On Friday, the final House-sponsored hearings were held in Dubuque, Iowa and Greeley, Colorado. As with other hearings, the national media paid little attention but the local newspapers.
In Iowa, the Telegraph Herald reported on the hearing. (To read the article click here and use 'immigration' for the user name and password.) As in hearings past, the public was not invited to participate beyond listening. The Telegraph Herald reported "the audience members thought they would get to register their opinions of what was said, Representative Sensenbrenner laid down the law, reminding them that the meeting would be held under congressional rules. "A hearing is not a cheering contest," he said, bringing the hearing to order after audience partisans reacted to fiery testimony by former Immigration and Naturalization Service special agent Michael Cutler."
The day before the hearing, religious leaders and immigrant rights advocates held a rally called "Bridges Make Better Neighbors" and crossed a bridge across the Mississippi to East Dubuque, Ill., and back.
Apparently the hearing was held in Iowa so that Senator Chuck Grassley could testify. The Senate has not held many immigration hearings at all in comparison to the House. Grassley voted against the Senate bill and he wanted the opportunity to explain why he opposed the bill. There are also two contentious House election races in November in which immigration could be a "hot-button" issue. The race for governor is also highly visible since the current Democratic governor is resigning and the position is up for grabs. For these reasons, Senator Majority leader Bill Frist was also in Dubuque this week to campaign for his party.
Meanwhile in Colorado, 120 people attended a hearing called by Rep. Marilyn Musgrave to discuss the DREAM ACT provisions in the Senate immigration bill. As usual, the panelists were not sympathetic to undocumented students. Kris Kobach, professor of law at the University of Missouri, said such a provision would be "...a slap in the face to Americans who play by the rules and follow the laws." In covering the hearing for the Greeley Tribune, Reporter Millete Birhanemaskel started her article with a question: "What if your future was being debated by strangers, and all you could do was stand idly by and watch? Everything they said directly affected you, but you couldn't say a word. Eighteen-year-old Alex Chadira didn't have to imagine." Wow. A few days later, the editor responded to accusations from readers that the reporting was biased. In his blog, Randy Bangertour said "The reporter decided to show the impact of this public policy decision through the eyes of a student in the audience. To me that isn't taking sides, but it's good reporting."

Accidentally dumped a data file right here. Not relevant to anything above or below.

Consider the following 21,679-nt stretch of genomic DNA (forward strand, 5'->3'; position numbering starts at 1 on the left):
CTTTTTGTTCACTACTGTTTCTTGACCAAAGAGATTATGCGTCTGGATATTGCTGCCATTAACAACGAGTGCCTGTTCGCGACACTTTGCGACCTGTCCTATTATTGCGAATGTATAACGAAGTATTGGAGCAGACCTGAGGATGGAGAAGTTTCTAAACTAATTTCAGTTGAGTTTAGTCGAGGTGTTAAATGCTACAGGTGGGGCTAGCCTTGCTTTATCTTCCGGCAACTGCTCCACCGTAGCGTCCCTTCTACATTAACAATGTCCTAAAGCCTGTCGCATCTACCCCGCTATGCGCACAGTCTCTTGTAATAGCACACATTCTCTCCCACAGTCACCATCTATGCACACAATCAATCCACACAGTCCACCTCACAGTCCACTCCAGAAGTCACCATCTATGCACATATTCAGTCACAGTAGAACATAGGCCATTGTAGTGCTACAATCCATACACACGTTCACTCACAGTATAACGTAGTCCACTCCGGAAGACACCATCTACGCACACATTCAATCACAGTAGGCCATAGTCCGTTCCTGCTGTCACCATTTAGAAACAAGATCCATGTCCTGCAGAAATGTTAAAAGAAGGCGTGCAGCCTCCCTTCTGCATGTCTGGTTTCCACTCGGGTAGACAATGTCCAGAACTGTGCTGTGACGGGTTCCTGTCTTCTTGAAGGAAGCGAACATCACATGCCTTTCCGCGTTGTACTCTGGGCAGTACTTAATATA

In sum total, what have the hearings meant to the larger immigration reform debate? In an editorial, the L.A. Times dubbed this summer the "Silly Season" and Congress' series of field hearings that "showcas[ed], in the words of Immigration Reform Caucus member Rep. Charlie Norwood (R-Ga.) at a Georgia hearing, "witnesses who agree with me, not disagree with me." ' In other words, the hearings were merely a roadshow in the larger electoral campaigns.
Now that House representatives have wrapped up their hearings and finished their summer break, they start work again after Labor Day. But will they get back to the work of working out a compromise between the House and Senate bills? or will they take a second look at the bills after what they've supposedly learned from the public? With the November elections only two months away, it looks doubtful.
ACTION STEP: Write an e-mail to Greeley Tribune editor Randy Bangert (email@example.com) and reporter Millete Birhanemaskel (firstname.lastname@example.org) and thank them for their excellent reporting and to keep up the good work.